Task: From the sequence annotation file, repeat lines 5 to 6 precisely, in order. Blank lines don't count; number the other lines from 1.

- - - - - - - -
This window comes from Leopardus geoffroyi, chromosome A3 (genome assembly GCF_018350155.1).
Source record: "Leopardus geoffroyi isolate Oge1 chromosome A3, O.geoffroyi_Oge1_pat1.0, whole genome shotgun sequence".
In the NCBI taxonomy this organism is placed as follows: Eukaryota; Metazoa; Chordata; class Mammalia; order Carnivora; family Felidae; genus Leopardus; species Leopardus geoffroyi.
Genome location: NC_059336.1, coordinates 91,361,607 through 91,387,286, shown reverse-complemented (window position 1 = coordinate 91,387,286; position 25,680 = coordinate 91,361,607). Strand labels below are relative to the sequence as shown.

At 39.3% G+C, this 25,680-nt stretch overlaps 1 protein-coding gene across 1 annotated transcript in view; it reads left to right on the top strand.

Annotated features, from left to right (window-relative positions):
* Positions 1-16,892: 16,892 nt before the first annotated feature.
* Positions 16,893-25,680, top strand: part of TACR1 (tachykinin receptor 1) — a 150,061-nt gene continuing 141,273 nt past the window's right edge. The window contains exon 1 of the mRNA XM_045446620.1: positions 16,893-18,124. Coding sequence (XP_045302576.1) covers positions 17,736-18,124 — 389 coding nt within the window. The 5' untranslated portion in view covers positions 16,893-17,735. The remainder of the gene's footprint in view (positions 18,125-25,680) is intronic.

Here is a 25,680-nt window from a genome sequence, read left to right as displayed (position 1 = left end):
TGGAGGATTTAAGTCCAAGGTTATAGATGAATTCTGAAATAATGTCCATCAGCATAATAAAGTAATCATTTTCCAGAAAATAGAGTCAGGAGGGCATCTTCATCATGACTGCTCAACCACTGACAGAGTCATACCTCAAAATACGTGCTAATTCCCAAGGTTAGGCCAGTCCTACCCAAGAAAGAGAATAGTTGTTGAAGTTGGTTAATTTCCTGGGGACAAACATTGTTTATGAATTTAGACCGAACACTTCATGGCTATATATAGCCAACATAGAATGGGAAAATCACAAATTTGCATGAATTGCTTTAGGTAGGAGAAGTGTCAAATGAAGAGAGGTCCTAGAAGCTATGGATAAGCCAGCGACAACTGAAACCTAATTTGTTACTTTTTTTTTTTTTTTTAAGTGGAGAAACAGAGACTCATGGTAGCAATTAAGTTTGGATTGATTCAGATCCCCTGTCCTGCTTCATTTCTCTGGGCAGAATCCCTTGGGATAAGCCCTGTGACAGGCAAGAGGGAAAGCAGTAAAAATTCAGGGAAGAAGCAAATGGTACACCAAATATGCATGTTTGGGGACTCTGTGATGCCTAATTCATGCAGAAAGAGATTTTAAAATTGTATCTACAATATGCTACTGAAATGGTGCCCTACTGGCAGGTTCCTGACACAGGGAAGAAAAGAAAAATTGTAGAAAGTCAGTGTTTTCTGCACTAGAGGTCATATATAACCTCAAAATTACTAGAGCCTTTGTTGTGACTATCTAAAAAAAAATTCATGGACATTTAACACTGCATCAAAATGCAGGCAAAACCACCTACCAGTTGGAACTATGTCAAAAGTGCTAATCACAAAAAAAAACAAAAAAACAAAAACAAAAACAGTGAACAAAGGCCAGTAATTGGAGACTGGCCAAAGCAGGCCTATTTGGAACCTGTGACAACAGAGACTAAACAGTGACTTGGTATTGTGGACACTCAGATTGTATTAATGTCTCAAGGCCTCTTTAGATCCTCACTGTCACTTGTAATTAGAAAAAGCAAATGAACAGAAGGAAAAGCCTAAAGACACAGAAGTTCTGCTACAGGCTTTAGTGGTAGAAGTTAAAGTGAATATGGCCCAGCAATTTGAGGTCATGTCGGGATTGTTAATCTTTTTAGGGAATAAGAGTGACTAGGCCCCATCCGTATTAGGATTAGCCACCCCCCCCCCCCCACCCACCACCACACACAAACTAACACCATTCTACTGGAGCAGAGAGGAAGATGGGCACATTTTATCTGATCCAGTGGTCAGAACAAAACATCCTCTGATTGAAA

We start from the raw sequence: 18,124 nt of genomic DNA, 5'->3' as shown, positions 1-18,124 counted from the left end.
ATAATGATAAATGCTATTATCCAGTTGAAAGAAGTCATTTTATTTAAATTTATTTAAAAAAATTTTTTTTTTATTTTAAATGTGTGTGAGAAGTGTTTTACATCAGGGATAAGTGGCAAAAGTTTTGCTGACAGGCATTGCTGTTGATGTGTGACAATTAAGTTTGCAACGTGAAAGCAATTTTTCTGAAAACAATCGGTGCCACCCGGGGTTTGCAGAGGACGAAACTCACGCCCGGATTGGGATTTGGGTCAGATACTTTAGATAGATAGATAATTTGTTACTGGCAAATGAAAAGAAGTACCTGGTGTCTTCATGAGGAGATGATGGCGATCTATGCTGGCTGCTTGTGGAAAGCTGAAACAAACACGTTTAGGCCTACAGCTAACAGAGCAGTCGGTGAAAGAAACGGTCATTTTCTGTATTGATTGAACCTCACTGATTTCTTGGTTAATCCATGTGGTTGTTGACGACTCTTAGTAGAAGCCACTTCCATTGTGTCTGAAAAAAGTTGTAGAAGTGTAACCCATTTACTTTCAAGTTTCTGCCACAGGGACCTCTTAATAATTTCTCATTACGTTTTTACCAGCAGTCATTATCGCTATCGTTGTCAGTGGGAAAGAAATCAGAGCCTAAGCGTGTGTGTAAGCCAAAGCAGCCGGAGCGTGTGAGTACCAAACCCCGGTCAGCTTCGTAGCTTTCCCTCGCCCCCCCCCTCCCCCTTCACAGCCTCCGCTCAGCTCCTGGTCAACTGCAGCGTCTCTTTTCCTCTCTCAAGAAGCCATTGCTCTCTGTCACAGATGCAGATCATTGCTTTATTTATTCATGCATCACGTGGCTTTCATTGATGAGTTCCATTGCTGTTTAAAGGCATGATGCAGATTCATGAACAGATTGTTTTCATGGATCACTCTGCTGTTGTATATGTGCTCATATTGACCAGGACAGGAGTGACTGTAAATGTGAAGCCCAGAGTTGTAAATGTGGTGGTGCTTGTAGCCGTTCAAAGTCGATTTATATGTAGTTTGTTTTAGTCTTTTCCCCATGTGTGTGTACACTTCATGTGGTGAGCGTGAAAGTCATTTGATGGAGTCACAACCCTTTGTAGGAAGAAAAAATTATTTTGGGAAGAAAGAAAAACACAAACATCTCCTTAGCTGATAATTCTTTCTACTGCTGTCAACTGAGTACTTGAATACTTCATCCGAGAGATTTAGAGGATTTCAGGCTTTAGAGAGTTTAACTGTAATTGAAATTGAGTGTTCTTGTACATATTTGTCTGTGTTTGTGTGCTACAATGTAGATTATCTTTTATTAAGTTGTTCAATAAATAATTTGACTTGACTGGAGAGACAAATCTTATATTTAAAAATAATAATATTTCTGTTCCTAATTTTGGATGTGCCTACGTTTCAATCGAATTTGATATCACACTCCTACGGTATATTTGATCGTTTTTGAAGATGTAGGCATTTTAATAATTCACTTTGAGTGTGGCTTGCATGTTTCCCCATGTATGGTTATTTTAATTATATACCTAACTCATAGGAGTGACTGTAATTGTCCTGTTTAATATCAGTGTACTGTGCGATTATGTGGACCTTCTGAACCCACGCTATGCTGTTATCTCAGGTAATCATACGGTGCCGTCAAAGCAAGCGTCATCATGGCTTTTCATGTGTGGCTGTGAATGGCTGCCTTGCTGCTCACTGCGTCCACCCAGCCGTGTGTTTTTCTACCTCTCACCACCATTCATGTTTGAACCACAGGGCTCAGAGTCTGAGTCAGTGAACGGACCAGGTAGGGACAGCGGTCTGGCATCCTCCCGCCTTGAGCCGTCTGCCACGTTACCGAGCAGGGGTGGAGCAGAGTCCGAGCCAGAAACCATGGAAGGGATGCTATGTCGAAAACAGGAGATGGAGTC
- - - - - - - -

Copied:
At 39.3% G+C, this 25,680-nt stretch overlaps 1 protein-coding gene across 1 annotated transcript in view; it reads left to right on the top strand.

Annotated features, from left to right (window-relative positions):